Within Ghanbari’s district, several groups announced their support during the committee process through submitted testimony at the Statehouse. In particular, the Perrysburg Township Board of Trustees noted their gratitude in submitted testimony of the bill gaining traction and moving forward after being “stalled” over the last few years.
Other bills signed by DeWine:
House Bill 193, sponsored by Reps. Al Cutrona and Gail Pavliga, regards electronic prescriptions and schedule II-controlled substances, terminology related to overdose reversal drugs, a pilot program for dispensing controlled substances in lockable containers, out-of-state physician consultations, and pediatric respite care programs.
House Bill 371, sponsored by Reps. Jean Schmidt and Sedrick Denson, revises the laws governing coverage of screening mammography and patient notice of dense breast tissue and makes temporary changes regarding certificates of need.
House Bill 430, sponsored by Rep. Jon Cross, addresses underground utility facilities affected by construction, exempts mobile computing units from certain building regulation, makes changes relating to the Landlord and Tenant Law, limits regulation of telecommunications, wireless, or internet protocol-enabled service providers, revises the law governing the plugging of idle and orphaned wells, and revises the use of the Abandoned Mine Reclamation Fund, and designates April as “Ohio Work Zone Safety Awareness Month.”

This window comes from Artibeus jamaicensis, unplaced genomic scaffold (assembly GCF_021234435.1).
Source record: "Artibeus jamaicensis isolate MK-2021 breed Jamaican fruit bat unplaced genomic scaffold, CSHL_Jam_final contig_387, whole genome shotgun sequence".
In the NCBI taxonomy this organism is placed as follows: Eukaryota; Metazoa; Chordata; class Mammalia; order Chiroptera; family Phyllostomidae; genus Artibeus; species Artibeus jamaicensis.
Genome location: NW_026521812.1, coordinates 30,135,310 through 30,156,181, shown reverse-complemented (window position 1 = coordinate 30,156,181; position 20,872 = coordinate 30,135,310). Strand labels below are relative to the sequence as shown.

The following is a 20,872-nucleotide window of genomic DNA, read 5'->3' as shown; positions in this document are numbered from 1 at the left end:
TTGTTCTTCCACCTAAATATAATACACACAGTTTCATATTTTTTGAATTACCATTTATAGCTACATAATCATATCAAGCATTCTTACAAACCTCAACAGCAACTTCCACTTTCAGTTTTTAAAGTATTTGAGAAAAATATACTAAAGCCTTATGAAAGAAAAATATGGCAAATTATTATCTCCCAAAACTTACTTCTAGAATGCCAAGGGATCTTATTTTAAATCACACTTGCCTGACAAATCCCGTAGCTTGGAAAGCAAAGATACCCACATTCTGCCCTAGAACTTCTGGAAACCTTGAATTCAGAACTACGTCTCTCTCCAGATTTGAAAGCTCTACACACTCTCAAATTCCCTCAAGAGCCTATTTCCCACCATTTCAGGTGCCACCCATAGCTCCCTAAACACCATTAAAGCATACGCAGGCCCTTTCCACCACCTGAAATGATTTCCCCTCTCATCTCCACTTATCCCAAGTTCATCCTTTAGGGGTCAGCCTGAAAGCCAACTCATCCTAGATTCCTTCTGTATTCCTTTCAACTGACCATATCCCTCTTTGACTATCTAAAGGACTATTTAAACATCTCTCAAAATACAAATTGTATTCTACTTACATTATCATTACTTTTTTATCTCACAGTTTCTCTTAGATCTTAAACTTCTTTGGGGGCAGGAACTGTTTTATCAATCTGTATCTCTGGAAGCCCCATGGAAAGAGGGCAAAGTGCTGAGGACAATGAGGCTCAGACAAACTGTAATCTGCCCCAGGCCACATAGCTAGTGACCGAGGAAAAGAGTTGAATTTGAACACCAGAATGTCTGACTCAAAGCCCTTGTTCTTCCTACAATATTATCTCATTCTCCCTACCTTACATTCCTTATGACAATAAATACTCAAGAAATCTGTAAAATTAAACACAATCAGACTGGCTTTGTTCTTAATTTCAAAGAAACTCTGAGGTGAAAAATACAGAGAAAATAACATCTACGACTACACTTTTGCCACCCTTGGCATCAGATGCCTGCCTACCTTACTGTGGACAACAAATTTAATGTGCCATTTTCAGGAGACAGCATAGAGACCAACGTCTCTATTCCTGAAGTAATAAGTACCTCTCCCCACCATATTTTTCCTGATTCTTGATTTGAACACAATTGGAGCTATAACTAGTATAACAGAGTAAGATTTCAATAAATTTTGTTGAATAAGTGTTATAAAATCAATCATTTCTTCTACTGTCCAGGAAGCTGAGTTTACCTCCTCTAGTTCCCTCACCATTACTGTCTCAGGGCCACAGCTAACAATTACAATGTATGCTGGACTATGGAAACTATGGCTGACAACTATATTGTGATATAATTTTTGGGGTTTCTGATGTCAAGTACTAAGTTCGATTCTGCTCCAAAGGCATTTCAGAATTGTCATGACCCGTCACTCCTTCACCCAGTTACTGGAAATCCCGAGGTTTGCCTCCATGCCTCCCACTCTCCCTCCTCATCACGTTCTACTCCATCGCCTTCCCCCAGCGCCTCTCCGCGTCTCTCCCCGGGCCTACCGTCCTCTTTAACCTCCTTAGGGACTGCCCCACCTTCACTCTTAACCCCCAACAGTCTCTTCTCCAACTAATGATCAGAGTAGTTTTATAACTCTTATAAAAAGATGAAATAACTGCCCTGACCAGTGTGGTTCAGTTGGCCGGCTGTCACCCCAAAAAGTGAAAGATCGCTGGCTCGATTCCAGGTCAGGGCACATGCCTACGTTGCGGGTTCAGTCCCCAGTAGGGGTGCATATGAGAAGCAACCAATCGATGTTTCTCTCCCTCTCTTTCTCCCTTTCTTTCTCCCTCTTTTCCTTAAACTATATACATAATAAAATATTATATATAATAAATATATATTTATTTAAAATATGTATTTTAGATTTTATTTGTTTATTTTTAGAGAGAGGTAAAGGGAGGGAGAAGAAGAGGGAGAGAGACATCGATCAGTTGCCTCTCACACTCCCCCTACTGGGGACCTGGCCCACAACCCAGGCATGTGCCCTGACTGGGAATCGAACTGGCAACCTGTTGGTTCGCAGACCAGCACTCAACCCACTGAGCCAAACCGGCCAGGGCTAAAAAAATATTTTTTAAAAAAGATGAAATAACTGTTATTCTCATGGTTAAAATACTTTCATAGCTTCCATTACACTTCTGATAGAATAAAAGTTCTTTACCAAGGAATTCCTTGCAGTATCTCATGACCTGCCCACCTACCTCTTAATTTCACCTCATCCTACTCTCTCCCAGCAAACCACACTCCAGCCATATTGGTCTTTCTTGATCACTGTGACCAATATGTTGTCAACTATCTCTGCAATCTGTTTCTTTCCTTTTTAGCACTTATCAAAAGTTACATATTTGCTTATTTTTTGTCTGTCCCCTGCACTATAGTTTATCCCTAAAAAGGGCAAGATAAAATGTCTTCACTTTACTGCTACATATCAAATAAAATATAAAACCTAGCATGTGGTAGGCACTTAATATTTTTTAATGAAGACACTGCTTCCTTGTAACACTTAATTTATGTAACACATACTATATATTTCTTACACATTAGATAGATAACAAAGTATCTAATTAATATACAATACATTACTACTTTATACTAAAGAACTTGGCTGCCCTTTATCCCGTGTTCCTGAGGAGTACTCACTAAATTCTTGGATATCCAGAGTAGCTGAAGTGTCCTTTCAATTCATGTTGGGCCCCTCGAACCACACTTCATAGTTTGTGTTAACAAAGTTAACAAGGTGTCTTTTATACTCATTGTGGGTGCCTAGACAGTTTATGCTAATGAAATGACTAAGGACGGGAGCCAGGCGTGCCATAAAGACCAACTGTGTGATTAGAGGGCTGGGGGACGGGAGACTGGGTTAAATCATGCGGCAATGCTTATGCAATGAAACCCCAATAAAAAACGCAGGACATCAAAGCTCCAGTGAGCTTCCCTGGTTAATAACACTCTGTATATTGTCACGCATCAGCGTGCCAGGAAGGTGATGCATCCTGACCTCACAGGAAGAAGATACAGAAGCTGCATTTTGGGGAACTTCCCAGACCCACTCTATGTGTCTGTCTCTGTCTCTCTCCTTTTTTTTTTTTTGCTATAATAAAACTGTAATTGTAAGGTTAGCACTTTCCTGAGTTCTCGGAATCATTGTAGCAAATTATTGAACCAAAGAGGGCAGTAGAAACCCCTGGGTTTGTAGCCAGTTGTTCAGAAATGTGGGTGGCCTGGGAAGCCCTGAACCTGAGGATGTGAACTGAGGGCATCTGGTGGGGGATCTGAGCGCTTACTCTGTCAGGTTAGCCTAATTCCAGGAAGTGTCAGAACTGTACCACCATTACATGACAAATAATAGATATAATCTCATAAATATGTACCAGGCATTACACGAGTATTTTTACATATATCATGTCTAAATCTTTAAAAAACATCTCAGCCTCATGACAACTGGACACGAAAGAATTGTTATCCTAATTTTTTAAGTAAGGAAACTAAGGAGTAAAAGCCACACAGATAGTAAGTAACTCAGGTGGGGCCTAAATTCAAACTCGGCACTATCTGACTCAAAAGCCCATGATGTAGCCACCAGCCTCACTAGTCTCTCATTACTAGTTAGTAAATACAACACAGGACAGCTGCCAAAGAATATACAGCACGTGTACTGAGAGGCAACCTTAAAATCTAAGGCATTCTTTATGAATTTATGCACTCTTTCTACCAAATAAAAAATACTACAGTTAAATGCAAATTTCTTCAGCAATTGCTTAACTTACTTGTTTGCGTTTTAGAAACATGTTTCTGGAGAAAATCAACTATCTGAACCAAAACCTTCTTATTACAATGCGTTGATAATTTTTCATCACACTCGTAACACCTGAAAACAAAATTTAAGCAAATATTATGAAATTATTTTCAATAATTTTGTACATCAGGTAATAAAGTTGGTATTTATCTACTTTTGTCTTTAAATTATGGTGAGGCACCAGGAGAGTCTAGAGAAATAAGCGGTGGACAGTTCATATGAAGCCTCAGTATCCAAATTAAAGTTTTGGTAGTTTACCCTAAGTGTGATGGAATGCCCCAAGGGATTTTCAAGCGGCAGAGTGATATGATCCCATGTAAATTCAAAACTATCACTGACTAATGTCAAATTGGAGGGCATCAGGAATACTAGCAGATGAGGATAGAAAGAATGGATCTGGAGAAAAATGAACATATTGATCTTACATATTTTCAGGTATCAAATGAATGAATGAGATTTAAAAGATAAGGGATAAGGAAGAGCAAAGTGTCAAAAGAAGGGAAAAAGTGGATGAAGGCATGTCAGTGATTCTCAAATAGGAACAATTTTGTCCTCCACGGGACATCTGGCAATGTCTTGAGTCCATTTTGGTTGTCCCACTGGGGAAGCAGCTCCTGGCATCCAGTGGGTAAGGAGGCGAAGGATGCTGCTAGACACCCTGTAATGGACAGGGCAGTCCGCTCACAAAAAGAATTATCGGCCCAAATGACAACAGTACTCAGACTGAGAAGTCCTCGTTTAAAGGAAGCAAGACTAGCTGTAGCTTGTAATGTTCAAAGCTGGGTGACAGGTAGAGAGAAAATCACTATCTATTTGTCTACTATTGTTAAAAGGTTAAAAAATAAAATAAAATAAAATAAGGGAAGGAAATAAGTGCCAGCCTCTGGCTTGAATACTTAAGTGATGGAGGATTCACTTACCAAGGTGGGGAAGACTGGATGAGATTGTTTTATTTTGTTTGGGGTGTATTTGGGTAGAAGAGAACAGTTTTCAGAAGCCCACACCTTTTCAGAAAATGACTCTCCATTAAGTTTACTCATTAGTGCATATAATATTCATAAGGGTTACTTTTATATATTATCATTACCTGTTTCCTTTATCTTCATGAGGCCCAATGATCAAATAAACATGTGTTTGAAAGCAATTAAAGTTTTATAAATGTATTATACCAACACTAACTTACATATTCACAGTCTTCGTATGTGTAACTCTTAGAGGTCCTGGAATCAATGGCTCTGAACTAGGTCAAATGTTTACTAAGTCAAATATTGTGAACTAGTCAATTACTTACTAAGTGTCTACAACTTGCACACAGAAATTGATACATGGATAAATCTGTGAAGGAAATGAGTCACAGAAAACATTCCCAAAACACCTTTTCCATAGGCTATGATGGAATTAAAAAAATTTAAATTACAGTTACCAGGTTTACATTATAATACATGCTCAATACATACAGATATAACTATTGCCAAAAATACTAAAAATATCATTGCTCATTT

House Bill 447, sponsored by Rep. Brian Lampton, regards workers’ compensation for employees who work from home and other changes to the Workers’ Compensation Law.
House Bill 515, sponsored by Reps. Jim Hoops and Craig Riedel, exempts from income tax certain gains from the sale of an ownership interest in a business and modifies the tax laws governing sports gaming.
House Bill 518, sponsored by Rep. Jim Hoops, creates the Fulton County Municipal Court in Wauseon on Jan. 1, 2024, establishes one full-time judgeship in that court, abolishes the Fulton County County Court on that date, provides for the election for the Fulton County Municipal Court of one full-time judge in 2023, adds one full-time judge to the Fairborn Municipal Court, expands the jurisdiction of the Housing Division of the Toledo Municipal Court, abolishes the East Liverpool Municipal Court in Columbiana County, expands the jurisdiction of the Portage County Domestic Relations Court, and relative to the Hamilton County Municipal Court.
House Bill 537, sponsored by Rep. Cindy Abrams, designates Feb. 12 as “Cholangiocarcinoma Awareness Day.”
House Bill 583, sponsored by Reps. Adam C. Bird and Don Jones, regards substitute teachers, the school financing system, the Educational Choice Scholarship Program, the Pilot Project Scholarship Program, the ACE Educational Savings Account Program, Community Schools of Quality, community school sponsors, state funding for certain community schools, dyslexia screening requirements, tutoring programs, alternative resident education licenses, Ohio School Safety Month, the career-technical education income tax credit, practical nurse education programs, and makes an appropriation.